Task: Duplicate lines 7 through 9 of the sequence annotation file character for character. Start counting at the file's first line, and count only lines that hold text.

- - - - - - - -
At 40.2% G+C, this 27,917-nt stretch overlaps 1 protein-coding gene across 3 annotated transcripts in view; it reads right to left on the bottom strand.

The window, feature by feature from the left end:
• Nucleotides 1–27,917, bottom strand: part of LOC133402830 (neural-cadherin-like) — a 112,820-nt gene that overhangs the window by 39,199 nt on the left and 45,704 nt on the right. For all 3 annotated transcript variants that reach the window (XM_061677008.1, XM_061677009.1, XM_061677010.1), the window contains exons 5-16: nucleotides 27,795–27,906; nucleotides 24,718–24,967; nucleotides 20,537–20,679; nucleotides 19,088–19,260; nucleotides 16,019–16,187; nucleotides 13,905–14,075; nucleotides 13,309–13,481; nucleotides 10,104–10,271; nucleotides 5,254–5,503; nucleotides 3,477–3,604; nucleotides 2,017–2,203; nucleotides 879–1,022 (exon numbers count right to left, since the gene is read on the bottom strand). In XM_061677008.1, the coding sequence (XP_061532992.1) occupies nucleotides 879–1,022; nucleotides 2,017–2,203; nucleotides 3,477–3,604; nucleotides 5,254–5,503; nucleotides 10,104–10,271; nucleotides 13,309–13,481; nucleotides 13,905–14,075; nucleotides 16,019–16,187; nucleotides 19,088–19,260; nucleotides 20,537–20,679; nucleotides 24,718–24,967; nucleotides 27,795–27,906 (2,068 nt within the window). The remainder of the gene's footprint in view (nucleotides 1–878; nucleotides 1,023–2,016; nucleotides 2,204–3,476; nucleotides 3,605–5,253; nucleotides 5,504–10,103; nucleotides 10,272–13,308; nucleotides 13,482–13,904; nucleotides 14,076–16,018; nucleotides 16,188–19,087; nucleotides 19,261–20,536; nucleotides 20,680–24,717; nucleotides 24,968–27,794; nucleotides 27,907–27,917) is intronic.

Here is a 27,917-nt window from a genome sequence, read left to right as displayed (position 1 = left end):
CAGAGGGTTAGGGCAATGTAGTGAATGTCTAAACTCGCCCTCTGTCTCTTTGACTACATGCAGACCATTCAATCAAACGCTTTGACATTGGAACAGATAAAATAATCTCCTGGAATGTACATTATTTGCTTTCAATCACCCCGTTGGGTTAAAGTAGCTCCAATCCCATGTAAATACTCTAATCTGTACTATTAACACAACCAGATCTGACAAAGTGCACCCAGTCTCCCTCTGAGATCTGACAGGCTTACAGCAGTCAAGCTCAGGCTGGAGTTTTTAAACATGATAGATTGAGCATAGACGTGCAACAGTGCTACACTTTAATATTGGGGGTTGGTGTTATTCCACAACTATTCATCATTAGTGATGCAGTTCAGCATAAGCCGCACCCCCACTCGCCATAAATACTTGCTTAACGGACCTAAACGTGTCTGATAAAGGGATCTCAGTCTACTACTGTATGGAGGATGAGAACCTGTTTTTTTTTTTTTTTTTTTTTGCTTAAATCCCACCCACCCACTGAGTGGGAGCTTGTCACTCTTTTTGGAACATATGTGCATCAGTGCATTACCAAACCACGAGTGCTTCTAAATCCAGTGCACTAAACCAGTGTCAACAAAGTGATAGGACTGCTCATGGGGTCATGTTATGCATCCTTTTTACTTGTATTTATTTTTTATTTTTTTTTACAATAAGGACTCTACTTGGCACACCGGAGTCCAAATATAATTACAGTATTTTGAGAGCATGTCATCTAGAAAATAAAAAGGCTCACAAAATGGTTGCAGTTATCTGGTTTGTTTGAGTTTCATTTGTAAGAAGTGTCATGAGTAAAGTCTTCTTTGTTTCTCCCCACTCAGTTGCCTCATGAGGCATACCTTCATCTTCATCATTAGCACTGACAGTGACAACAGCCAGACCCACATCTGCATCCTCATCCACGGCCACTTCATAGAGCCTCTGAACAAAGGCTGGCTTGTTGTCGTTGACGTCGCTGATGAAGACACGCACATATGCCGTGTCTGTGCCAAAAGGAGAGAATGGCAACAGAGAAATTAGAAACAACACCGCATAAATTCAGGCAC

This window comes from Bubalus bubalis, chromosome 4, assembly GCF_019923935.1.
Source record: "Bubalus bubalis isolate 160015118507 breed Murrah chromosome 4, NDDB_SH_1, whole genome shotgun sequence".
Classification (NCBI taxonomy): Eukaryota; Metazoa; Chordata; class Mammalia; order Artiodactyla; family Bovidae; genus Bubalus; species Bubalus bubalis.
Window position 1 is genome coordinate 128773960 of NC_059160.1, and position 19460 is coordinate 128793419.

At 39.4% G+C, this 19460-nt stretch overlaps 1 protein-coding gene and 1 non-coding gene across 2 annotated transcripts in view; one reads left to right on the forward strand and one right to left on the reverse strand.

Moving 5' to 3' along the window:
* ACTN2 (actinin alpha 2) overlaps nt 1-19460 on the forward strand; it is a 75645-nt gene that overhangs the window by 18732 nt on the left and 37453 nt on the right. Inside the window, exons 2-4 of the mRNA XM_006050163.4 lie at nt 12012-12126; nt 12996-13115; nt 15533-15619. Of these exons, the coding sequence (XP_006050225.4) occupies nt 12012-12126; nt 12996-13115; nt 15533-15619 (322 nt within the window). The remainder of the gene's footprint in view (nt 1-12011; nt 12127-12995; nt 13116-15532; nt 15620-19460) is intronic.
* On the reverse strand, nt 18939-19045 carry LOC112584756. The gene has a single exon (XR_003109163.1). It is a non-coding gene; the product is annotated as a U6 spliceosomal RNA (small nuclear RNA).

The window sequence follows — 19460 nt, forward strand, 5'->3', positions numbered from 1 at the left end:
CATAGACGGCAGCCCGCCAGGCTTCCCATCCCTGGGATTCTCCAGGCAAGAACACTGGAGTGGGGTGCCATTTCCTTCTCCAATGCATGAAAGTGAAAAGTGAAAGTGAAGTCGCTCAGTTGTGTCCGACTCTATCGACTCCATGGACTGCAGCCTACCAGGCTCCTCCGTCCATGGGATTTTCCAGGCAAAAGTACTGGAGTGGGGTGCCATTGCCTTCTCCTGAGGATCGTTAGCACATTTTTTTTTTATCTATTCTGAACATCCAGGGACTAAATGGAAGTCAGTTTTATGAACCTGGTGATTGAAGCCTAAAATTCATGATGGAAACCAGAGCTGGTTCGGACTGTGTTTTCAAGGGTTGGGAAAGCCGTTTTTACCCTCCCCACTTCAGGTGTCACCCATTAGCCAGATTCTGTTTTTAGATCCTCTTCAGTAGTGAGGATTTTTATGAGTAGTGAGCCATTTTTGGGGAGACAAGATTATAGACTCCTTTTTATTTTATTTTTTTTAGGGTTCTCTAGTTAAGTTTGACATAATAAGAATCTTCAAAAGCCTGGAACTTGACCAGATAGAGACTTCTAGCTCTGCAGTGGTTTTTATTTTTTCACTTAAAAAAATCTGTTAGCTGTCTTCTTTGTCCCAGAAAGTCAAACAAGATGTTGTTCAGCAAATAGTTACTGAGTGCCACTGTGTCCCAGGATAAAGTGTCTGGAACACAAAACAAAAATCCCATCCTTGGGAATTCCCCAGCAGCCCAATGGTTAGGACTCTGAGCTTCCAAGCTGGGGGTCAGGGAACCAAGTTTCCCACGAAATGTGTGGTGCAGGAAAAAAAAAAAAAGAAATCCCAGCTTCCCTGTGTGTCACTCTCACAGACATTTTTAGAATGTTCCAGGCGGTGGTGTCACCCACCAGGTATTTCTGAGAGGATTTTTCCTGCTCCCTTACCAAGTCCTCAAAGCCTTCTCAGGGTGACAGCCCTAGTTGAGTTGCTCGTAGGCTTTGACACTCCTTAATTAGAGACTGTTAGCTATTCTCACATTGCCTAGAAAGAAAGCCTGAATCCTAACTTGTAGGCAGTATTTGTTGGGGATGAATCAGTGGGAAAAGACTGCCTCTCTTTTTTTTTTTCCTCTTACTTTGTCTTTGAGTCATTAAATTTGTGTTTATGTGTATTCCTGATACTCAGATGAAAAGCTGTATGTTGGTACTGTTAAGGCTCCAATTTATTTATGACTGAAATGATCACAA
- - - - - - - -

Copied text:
Source record: "Bubalus bubalis isolate 160015118507 breed Murrah chromosome 4, NDDB_SH_1, whole genome shotgun sequence".
Classification (NCBI taxonomy): Eukaryota; Metazoa; Chordata; class Mammalia; order Artiodactyla; family Bovidae; genus Bubalus; species Bubalus bubalis.
Window position 1 is genome coordinate 128773960 of NC_059160.1, and position 19460 is coordinate 128793419.